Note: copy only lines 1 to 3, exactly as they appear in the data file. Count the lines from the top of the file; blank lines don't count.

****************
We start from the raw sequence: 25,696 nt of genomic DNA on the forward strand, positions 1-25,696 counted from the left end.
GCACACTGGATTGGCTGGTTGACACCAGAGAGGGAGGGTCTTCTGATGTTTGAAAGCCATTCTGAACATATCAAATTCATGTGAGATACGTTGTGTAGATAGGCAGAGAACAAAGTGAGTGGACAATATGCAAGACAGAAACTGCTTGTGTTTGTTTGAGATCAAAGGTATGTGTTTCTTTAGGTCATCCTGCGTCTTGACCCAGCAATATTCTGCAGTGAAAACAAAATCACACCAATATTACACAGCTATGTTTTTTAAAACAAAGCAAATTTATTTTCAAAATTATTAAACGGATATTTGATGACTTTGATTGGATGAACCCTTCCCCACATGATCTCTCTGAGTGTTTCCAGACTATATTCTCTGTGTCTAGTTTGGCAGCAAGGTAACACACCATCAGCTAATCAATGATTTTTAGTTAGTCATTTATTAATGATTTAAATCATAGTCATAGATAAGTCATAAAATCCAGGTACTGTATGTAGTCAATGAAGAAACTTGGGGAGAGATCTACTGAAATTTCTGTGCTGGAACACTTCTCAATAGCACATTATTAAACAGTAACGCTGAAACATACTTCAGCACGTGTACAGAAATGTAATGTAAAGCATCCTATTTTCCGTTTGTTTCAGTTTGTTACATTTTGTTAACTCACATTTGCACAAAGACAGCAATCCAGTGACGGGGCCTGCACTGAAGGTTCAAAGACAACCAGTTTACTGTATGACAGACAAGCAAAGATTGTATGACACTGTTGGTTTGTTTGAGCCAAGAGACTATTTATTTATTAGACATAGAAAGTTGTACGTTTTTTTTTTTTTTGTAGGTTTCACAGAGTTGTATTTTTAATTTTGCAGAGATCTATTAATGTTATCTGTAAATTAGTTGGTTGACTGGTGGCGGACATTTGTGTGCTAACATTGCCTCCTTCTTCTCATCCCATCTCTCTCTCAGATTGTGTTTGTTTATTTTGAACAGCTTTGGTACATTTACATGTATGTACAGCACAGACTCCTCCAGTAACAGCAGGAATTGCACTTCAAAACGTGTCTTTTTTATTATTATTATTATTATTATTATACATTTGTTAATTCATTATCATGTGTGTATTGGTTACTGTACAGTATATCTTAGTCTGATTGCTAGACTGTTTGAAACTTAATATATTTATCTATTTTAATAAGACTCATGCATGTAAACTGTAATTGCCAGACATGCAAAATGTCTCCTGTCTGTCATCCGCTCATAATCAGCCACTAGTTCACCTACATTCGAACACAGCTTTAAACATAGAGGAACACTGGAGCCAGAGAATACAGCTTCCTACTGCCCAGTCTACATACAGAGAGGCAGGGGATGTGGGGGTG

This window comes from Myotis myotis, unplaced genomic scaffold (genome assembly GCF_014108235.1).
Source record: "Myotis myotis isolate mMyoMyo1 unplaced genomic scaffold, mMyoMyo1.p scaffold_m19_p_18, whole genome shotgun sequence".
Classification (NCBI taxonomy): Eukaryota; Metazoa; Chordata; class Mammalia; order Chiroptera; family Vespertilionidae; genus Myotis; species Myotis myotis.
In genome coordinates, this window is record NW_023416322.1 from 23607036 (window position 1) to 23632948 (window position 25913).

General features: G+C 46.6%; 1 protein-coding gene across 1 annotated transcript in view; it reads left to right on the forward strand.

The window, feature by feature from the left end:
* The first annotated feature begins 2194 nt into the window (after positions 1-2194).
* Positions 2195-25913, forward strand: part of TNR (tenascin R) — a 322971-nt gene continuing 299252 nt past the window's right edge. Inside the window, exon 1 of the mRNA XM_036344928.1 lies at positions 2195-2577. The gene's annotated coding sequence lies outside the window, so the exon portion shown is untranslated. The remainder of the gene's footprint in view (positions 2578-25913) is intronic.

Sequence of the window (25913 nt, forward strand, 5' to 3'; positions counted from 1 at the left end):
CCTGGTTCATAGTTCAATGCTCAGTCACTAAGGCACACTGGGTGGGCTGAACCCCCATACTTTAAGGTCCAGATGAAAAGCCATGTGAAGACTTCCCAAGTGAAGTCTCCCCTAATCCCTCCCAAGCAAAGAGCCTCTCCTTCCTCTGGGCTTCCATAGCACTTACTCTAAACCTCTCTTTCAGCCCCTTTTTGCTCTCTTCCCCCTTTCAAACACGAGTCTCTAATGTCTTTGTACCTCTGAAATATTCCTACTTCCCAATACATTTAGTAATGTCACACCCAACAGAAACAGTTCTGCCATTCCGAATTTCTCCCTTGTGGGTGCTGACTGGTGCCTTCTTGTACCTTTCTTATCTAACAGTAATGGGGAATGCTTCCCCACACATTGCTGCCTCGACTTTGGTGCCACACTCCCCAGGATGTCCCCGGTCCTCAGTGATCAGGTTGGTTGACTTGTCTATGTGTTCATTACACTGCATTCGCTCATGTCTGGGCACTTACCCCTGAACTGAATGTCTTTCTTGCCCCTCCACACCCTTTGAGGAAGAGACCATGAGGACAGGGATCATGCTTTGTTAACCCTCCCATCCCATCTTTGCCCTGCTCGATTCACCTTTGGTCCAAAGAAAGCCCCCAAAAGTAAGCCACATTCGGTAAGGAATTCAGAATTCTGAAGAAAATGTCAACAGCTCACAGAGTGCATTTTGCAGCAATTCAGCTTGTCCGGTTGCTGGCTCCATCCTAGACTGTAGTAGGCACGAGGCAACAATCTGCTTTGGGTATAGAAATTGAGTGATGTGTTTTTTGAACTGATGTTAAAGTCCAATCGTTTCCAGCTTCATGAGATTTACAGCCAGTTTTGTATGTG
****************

We start from the raw sequence: 25,696 nt of genomic DNA on the forward strand, positions 1-25,696 counted from the left end.
GCACACTGGATTGGCTGGTTGACACCAGAGAGGGAGGGTCTTCTGATGTTTGAAAGCCATTCTGAACATATCAAATTCATGTGAGATACGTTGTGTAGATAGGCAGAGAACAAAGTGAGTGGACAATATGCAAGACAGAAACTGCTTGTGTTTGTTTGAGATCAAAGGTATGTGTTTCTTTAGGTCATCCTGCGTCTTGACCCAGCAATATTCTGCAGTGAAAACAAAATCACACCAATATTACACAGCTATGTTTTTTAAAACAAAGCAAATTTATTTTCAAAATTATTAAACGGATATTTGATGACTTTGATTGGATGAACCCTTCCCCACATGATCTCTCTGAGTGTTTCCAGACTATATTCTCTGTGTCTAGTTTGGCAGCAAGGTAACACACCATCAGCTAATCAATGATTTTTAGTTAGTCATTTATTAATGATTTAAATCATAGTCATAGATAAGTCATAAAATCCAGGTACTGTATGTAGTCAATGAAGAAACTTGGGGAGAGATCTACTGAAATTTCTGTGCTGGAACACTTCTCAATAGCACATTATTAAACAGTAACGCTGAAACATACTTCAGCACGTGTACAGAAATGTAATGTAAAGCATCCTATTTTCCGTTTGTTTCAGTTTGTTACATTTTGTTAACTCACATTTGCACAAAGACAGCAATCCAGTGACGGGGCCTGCACTGAAGGTTCAAAGACAACCAGTTTACTGTATGACAGACAAGCAAAGATTGTATGACACTGTTGGTTTGTTTGAGCCAAGAGACTATTTATTTATTAGACATAGAAAGTTGTACGTTTTTTTTTTTTTTGTAGGTTTCACAGAGTTGTATTTTTAATTTTGCAGAGATCTATTAATGTTATCTGTAAATTAGTTGGTTGACTGGTGGCGGACATTTGTGTGCTAACATTGCCTCCTTCTTCTCATCCCATCTCTCTCTCAGATTGTGTTTGTTTATTTTGAACAGCTTTGGTACATTTACATGTATGTACAGCACAGACTCCTCCAGTAACAGCAGGAATTGCACTTCAAAACGTGTCTTTTTTATTATTATTATTATTATTATTATACATTTGTTAATTCATTATCATGTGTGTATTGGTTACTGTACAGTATATCTTAGTCTGATTGCTAGACTGTTTGAAACTTAATATATTTATCTATTTTAATAAGACTCATGCATGTAAACTGTAATTGCCAGACATGCAAAATGTCTCCTGTCTGTCATCCGCTCATAATCAGCCACTAGTTCACCTACATTCGAACACAGCTTTAAACATAGAGGAACACTGGAGCCAGAGAATACAGCTTCCTACTGCCCAGTCTACATACAGAGAGGCAGGGGATGTGGGGGTG

This window comes from Myotis myotis, unplaced genomic scaffold (genome assembly GCF_014108235.1).